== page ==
The fact that world crude oil production has been stagnant since 2005 is now commonly acknowledged. But for all the world’s net oil-importing countries – including South Africa – the crucial oil supply variable is total world oil exports, rather than total world oil production – that is, oil importers must compete for the surplus oil sold by oil-producing nations that is left over after the latter’s domestic consumption.
According to the US Energy Information Administration, one of the leading providers of global oil data, world oil exports reached a peak in 2005 at 43.4-million barrels per day (mbpd) and have declined every year since then by an average of 1.8% year. World crude oil exports totalled 40.2 mbpd on average in 2009, according to the latest available data. This represented 48% of total world oil production of 82.4 mbpd.
The 12 members of the Organisation of Petroleum Exporting Countries (Opec) cartel currently produce about 31 mbpd of oil and export about two-thirds of this amount. Opec, therefore, accounts for about half of total world oil exports, and wields this market power to influence prices.
The largest individual net oil exporters in 2009 were Saudi Arabia, Russia, Iran, Nigeria and the United Arab Emirates. The top ten together provided 64% of total world exports.
There are several medium and long-term threats to future world oil exports.
The first is the continuing rise in domestic oil consumption in the oil-exporting countries. In most oil producing countries, local fuel prices are heavily subsidised, which encourages high levels of consumption. And the record-high oil prices of recent years have translated into rapid economic growth and incomes in oil exporters, further stimulating domestic petroleum use.
The second factor undermining world oil output is reserve depletion and production decline in some exporting countries. Already depletion has turned several former net exporters into net importers, including the UK, Indonesia and Egypt. Over time, more and more oil producers will become net importers. Mexico – currently one of the leading suppliers to the US – is near the top of this list.
The third threat is posed by wars, conflict and political uncertainty in a number of oil exporting countries. In Nigeria, militants have consistently undermined the country’s export potential by blowing up pipelines in the Niger Delta. Libya’s 1.2 mbpd of exports was taken off line completely last year and may not reach their precivil war levels for some time as the political ructions persist. Although Iraq’s exports are increasing, this country, too, is beset by perennial political conflict. As competition for the world’s dwindling oil supplies intensifies, we can expect more civil and regional strife in oil-producing countries.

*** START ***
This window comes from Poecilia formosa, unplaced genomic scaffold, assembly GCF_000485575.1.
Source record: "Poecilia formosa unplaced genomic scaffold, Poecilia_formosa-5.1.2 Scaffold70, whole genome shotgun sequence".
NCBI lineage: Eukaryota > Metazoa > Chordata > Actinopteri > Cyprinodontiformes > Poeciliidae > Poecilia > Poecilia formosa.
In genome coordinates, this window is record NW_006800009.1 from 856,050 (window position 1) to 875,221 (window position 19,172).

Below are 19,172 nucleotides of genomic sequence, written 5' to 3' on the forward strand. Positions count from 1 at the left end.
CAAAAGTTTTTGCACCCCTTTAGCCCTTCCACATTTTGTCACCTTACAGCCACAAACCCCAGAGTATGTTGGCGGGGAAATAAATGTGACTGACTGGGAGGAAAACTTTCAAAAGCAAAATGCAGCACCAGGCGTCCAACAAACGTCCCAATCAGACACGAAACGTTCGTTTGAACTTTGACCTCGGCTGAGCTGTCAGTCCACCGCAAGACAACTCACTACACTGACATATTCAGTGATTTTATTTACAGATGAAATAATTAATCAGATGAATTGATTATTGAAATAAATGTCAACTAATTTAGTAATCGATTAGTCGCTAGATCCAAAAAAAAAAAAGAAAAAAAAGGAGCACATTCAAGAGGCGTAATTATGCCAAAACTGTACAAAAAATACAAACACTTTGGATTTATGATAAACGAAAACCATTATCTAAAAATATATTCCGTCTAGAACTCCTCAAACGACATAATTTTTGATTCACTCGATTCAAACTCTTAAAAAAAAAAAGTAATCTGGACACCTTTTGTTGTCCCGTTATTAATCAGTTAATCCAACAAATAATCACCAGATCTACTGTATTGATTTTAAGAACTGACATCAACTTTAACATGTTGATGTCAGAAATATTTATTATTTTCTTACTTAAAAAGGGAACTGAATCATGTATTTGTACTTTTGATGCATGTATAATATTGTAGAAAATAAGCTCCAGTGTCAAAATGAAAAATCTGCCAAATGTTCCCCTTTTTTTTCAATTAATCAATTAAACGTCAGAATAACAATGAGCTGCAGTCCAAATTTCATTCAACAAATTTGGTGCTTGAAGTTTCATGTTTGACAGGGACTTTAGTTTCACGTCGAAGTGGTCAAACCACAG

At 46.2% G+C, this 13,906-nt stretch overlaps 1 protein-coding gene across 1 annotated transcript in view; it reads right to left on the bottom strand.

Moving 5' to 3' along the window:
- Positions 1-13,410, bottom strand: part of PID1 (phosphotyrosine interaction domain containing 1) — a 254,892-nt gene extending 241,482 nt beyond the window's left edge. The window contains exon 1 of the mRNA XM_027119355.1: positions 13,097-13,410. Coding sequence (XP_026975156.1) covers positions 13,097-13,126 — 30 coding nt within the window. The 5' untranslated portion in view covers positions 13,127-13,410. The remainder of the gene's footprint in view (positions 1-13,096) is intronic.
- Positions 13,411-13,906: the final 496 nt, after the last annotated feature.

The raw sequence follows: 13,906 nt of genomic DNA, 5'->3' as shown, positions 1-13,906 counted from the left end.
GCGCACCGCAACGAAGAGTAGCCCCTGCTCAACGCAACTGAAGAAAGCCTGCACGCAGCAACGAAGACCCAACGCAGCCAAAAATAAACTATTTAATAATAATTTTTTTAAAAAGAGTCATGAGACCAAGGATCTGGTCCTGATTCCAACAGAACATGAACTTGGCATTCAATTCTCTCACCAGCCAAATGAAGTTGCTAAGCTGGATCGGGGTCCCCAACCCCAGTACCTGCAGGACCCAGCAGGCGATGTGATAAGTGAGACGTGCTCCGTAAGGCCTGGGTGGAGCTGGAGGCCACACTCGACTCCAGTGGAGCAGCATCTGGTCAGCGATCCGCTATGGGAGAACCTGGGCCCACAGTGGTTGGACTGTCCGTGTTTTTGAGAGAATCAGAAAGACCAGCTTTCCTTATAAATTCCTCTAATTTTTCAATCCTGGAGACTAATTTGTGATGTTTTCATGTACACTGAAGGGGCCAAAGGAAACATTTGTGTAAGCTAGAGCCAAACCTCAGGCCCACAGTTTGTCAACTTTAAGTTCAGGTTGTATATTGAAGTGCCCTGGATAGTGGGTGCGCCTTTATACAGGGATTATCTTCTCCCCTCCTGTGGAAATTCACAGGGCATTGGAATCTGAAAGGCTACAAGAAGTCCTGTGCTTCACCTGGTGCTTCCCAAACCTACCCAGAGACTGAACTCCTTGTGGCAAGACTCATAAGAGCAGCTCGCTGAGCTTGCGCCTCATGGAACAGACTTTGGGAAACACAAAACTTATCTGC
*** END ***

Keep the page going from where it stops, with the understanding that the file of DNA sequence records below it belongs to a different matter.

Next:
The fourth – and most immediate – threat to world oil exports is posed by the looming sanctions on Iran’s oil exports. The US and Europe are pressuring importers of Iranian crude to sharply reduce their purchases from the Islamic republic. At 2.4 mbpd last year, Iran contributed 6% of global oil exports. Even halving this could have a major impact on international oil prices.
These developments surrounding world oil exports have some stark implications.
First, from the net oil importers’ perspective – a large majority of the world’s nations – oil supply effectively peaked in 2005. What’s more, world exports will decline more rapidly after aggregate global production peaks.
Second, the decline in global oil exports goes a long way toward explaining why the average price of oil doubled between 2005 and 2011. And we can expect the upward trend in oil prices to continue.
Third, this rising oil price has contributed to a shift in oil consump- tion from the West – the US, Europe and Japan – to the East. It seems that the dynamic emerging markets have a higher productivity of oil – more gross domestic product per barrel – and, therefore, can better cope with higher oil prices than the oil-saturated Western economies. China and India, in particular, are rapidly increasing their share of world oil imports, thereby squeezing out of the market both poorer developing countries and highly indebted industrialised nations.
Finally, prices are not the only mechanism for allocating diminishing traded oil supplies. China has used its economic muscle to conclude bilateral deals with several oil-producing countries, often providing loans for infrastructure projects in exchange for long-term oil-supply commitments. The US strategy is to use its over- whelming military superiority to ensure access to, and control over, oil resources for Western oil companies.
South Africa depends on imports for two-thirds of its petroleum consumption. But ranking just seventeenth on the list of oil importers in 2009, we will be hard-pressed to outcompete the big players like China, India and the US. The only feasible option is to wean ourselves off imported oil. The myriad ways to do this will be explored in future columns.